There are also opportunities for relevant work experience and career development as part of the degree course itself, as well as through various other Lincoln International Business School and University schemes. For more information about this please visit:
When you are on an optional placement in the UK or overseas or studying abroad, you will be required to cover your own transport and accommodation and meals costs. Placements can range from a few weeks to a full year if students choose to undertake an optional sandwich year in industry.
Students are encouraged to obtain placements in industry independently. Tutors may provide support and advice to students who require it during this process.
Student as Producer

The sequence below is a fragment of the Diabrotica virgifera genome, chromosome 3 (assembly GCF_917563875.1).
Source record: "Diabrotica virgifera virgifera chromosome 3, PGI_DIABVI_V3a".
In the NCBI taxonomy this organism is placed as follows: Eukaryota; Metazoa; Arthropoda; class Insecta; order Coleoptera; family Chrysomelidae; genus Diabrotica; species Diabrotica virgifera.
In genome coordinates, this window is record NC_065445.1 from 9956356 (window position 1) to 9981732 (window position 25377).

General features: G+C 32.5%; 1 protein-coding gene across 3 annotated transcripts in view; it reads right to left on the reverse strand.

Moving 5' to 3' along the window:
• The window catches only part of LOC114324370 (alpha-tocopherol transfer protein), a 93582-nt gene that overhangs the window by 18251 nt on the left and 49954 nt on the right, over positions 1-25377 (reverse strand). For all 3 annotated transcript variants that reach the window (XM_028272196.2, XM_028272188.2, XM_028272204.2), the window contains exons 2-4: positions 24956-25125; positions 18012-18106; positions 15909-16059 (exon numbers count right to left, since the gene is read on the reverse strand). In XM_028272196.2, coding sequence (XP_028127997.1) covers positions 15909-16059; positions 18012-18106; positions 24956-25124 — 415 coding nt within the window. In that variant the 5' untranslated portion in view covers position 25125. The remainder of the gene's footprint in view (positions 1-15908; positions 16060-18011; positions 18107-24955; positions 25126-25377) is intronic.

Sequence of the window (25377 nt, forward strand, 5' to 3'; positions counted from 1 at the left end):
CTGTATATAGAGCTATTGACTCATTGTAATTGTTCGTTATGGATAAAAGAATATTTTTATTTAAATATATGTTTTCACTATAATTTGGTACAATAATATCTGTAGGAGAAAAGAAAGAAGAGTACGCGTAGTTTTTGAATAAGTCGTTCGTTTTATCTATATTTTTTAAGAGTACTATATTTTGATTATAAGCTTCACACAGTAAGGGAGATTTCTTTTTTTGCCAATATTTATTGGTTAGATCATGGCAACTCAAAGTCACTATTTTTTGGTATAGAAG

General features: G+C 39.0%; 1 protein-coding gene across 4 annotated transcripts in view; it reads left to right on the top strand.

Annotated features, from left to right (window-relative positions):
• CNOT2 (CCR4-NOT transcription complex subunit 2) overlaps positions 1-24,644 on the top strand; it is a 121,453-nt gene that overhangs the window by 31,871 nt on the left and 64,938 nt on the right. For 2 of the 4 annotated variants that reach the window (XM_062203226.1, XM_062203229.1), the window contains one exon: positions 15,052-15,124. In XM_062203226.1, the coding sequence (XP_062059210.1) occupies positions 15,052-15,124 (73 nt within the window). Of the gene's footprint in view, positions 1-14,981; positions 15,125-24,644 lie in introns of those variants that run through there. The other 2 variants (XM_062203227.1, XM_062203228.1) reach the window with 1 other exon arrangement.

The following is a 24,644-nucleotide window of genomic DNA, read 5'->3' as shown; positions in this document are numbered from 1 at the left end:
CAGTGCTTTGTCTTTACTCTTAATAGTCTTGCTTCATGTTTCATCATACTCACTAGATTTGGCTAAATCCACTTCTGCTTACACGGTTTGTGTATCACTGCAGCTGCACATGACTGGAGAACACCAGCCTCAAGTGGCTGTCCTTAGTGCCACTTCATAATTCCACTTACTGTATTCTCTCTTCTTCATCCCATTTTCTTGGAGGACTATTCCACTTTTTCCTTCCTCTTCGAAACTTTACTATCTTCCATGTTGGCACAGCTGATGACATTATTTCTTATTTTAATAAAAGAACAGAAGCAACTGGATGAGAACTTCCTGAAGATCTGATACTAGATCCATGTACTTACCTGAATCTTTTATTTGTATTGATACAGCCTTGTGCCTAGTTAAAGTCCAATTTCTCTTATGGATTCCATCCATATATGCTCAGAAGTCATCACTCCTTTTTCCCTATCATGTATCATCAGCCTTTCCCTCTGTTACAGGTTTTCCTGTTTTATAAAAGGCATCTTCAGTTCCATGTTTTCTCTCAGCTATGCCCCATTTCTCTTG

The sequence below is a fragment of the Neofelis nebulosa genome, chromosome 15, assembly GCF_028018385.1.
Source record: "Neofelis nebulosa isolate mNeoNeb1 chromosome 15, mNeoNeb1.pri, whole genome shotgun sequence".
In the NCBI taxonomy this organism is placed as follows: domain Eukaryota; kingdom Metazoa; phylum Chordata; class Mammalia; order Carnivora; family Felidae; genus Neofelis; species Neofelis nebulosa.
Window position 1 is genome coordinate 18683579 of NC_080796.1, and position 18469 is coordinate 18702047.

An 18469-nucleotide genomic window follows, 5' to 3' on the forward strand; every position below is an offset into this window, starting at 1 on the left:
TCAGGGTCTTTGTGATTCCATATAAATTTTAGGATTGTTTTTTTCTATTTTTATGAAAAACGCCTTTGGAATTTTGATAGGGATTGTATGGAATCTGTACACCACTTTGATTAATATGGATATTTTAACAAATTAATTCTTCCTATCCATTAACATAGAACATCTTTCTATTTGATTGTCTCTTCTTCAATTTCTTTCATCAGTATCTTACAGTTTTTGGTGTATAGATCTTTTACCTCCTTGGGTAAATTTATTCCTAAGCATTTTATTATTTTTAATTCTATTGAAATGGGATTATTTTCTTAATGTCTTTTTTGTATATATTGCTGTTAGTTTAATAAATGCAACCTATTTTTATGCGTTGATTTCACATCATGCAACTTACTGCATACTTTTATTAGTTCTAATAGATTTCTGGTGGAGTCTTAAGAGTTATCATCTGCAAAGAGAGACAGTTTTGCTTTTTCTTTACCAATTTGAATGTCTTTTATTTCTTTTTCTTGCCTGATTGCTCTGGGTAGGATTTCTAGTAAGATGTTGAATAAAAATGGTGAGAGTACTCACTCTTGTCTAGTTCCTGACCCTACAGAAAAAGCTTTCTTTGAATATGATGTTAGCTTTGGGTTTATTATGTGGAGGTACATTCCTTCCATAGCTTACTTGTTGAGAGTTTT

Student as Producer is a model of teaching and learning that encourages academics and undergraduate students to collaborate on research activities. It is a programme committed to learning through doing.
The Student as Producer initiative was commended by the QAA in our 2012 review and is one of the teaching and learning features that makes the Lincoln experience unique.
This course is taught in the award-winning David Chiddick Building, which is situated in the centre of the city of Lincoln on the Brayford campus. It provides dedicated teaching and learning spaces and comprises lecture theatres, workshop rooms, IT laboratories and a café. Software including SAGE is available for you to use, as well as SPSS, Datastream (the source of financial and economic data), and FT.com.
At Lincoln, we constantly invest in our campus as we aim to provide the best learning environment for our undergraduates. Whatever your area of study, the University strives to ensure students have access to specialist equipment and resources, to develop the skills, which you may need in your future career.